Mon Oct 30 22:48:16 UTC 2006
software encoding takes about 1.3sec to 1.7sec. I know this
because for the hundreds of people who have talked out of
their own @ss, AFAIK I'm the only person who instrumented
the code, and tweaked the readahead and prebuffer of decoded
frames for optimal performance at different bitrates for
hardware and software encoding for local and remote playback
over different types of networks and network's throughput.
I currently have ...68 recordings that I look forward to
watching. I added "Watch List" to help me sort through the
pile. I won't be spending my time flipping through channels
any time soon. I only use "A/V Test Mode" to check signal
quality, picture settings and audio levels for upcoming
recordings of things I actually want to watch.
I can sit here right now and connect to a remote backend
and see that from the time I hear the up arrow click to the
time audio starts on the next channel is consistently under
three seconds. That's because I sat down and looked at what
was happening in code other people wrote just as Stuart is
But back on topic, 1.3sec to 1.7sec suggests that it takes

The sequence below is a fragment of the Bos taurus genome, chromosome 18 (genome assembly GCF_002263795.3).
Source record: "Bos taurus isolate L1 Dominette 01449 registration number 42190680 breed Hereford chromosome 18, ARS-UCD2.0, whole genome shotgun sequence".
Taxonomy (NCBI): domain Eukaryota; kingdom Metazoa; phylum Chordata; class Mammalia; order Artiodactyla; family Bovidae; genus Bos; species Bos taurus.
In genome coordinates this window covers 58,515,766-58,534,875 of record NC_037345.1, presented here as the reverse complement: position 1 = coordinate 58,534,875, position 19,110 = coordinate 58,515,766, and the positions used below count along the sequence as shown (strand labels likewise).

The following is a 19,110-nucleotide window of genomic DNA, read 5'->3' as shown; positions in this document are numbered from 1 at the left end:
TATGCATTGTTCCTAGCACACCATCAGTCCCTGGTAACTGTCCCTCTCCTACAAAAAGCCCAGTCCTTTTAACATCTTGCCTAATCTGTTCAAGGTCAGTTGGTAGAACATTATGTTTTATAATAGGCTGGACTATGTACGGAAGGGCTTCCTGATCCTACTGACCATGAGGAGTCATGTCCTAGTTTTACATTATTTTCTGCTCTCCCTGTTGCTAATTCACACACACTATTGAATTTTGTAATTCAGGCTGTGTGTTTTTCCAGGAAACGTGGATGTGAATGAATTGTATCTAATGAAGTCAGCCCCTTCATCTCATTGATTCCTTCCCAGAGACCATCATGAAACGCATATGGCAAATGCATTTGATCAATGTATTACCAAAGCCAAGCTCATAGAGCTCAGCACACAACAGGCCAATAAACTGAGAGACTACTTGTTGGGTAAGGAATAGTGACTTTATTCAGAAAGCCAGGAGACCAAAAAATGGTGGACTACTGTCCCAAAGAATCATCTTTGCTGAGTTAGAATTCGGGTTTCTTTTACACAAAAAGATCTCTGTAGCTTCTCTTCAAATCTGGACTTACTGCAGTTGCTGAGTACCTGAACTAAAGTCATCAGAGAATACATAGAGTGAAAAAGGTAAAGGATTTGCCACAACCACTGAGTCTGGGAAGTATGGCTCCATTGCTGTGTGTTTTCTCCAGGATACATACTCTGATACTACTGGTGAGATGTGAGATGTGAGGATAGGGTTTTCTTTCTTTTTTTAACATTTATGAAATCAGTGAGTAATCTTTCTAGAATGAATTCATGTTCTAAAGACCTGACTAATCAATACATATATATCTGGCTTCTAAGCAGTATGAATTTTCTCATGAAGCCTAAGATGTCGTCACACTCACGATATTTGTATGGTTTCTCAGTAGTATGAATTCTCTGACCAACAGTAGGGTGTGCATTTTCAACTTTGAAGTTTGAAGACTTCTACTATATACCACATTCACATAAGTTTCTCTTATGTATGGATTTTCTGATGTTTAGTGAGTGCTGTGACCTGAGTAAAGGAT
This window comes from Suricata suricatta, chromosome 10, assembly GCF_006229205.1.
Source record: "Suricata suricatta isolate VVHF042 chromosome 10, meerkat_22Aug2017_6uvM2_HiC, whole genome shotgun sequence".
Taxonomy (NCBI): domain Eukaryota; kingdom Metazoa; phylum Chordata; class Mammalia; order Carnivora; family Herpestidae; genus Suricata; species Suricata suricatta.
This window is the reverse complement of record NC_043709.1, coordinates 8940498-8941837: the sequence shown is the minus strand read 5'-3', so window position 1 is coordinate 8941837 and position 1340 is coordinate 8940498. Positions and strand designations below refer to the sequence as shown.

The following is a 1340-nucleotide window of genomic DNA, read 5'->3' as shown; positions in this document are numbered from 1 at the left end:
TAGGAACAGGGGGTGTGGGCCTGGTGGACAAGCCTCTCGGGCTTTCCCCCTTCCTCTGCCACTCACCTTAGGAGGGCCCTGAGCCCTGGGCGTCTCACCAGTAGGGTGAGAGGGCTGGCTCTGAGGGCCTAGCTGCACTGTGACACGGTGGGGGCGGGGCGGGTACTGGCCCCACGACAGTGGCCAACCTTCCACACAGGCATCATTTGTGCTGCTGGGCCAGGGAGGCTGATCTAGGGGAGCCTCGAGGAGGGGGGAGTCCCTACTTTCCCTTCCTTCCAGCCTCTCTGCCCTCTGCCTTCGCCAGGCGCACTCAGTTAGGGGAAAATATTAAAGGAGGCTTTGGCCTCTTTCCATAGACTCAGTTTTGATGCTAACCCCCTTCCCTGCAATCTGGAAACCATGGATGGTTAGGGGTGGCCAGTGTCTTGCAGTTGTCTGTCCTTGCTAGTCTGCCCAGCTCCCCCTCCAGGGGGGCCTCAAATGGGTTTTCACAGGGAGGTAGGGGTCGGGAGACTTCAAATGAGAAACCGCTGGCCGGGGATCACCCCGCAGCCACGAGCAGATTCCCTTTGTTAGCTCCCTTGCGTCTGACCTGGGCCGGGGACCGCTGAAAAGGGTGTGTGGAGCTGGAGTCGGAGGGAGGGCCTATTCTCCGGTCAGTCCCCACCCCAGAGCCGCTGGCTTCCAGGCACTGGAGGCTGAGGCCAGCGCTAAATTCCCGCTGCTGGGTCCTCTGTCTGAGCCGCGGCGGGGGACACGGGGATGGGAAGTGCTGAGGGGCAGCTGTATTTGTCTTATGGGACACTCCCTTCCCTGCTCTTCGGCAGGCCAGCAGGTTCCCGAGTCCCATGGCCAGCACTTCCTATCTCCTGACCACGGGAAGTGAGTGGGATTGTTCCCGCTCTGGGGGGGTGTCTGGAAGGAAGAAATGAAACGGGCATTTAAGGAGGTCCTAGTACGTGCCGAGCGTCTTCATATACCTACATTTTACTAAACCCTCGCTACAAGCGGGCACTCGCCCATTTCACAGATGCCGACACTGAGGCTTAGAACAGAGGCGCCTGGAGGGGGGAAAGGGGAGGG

40 to 50 NTSC frames worth of data to fill the pipeline.
That's volume of data not number of frames and there are
lots of variables. After changing channels the playback is
about as close as to real time as possible. When there are
static or dark frames like going into a commercial, the encoder
can compress more efficiently and therefore puts out less data.
Now it may take 60 to 70 frames worth to fill the pipe. The
player uses up the remaining decoded frames then has to stop
until more frames are available. When the player unpauses it
is further behind and less likely to have to pause again.
The point is, when you are in live, it's always going to pause
when the picture goes dark unless you've paused or rewound.
> One thing I have noticed while testing is that if the video is
Different issue =)...
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